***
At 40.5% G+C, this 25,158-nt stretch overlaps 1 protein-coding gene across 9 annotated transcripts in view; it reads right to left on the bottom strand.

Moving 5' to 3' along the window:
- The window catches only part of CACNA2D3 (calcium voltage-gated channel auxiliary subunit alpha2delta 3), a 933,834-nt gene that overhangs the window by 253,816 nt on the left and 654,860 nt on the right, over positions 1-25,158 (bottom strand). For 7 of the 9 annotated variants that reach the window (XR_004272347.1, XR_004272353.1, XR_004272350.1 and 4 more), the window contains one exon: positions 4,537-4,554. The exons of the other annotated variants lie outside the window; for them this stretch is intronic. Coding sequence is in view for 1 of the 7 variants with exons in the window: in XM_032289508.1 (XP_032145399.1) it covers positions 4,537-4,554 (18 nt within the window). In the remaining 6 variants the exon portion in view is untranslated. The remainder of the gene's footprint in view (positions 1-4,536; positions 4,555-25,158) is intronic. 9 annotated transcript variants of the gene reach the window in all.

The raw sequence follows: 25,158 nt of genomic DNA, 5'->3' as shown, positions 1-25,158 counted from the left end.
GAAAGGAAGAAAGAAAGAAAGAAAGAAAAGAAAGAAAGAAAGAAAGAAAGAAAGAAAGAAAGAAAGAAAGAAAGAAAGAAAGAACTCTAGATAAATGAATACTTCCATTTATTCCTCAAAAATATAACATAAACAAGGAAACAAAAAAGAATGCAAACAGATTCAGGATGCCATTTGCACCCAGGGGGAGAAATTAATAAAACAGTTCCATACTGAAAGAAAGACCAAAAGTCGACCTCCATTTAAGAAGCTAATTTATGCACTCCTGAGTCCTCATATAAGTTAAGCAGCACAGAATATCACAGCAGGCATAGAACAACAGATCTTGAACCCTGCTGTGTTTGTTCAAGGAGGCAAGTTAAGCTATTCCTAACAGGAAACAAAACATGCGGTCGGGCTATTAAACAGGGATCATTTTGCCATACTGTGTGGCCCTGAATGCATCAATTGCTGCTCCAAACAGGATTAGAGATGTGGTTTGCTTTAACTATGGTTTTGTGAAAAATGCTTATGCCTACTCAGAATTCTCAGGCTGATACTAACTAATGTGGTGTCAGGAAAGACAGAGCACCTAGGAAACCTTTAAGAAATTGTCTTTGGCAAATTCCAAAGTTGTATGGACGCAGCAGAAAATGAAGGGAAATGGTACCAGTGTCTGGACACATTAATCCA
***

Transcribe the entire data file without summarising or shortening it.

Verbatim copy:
At 40.5% G+C, this 25,158-nt stretch overlaps 1 protein-coding gene across 9 annotated transcripts in view; it reads right to left on the bottom strand.

Moving 5' to 3' along the window:
- The window catches only part of CACNA2D3 (calcium voltage-gated channel auxiliary subunit alpha2delta 3), a 933,834-nt gene that overhangs the window by 253,816 nt on the left and 654,860 nt on the right, over positions 1-25,158 (bottom strand). For 7 of the 9 annotated variants that reach the window (XR_004272347.1, XR_004272353.1, XR_004272350.1 and 4 more), the window contains one exon: positions 4,537-4,554. The exons of the other annotated variants lie outside the window; for them this stretch is intronic. Coding sequence is in view for 1 of the 7 variants with exons in the window: in XM_032289508.1 (XP_032145399.1) it covers positions 4,537-4,554 (18 nt within the window). In the remaining 6 variants the exon portion in view is untranslated. The remainder of the gene's footprint in view (positions 1-4,536; positions 4,555-25,158) is intronic. 9 annotated transcript variants of the gene reach the window in all.

The raw sequence follows: 25,158 nt of genomic DNA, 5'->3' as shown, positions 1-25,158 counted from the left end.
GAAAGGAAGAAAGAAAGAAAGAAAGAAAAGAAAGAAAGAAAGAAAGAAAGAAAGAAAGAAAGAAAGAAAGAAAGAAAGAAAGAACTCTAGATAAATGAATACTTCCATTTATTCCTCAAAAATATAACATAAACAAGGAAACAAAAAAGAATGCAAACAGATTCAGGATGCCATTTGCACCCAGGGGGAGAAATTAATAAAACAGTTCCATACTGAAAGAAAGACCAAAAGTCGACCTCCATTTAAGAAGCTAATTTATGCACTCCTGAGTCCTCATATAAGTTAAGCAGCACAGAATATCACAGCAGGCATAGAACAACAGATCTTGAACCCTGCTGTGTTTGTTCAAGGAGGCAAGTTAAGCTATTCCTAACAGGAAACAAAACATGCGGTCGGGCTATTAAACAGGGATCATTTTGCCATACTGTGTGGCCCTGAATGCATCAATTGCTGCTCCAAACAGGATTAGAGATGTGGTTTGCTTTAACTATGGTTTTGTGAAAAATGCTTATGCCTACTCAGAATTCTCAGGCTGATACTAACTAATGTGGTGTCAGGAAAGACAGAGCACCTAGGAAACCTTTAAGAAATTGTCTTTGGCAAATTCCAAAGTTGTATGGACGCAGCAGAAAATGAAGGGAAATGGTACCAGTGTCTGGACACATTAATCCA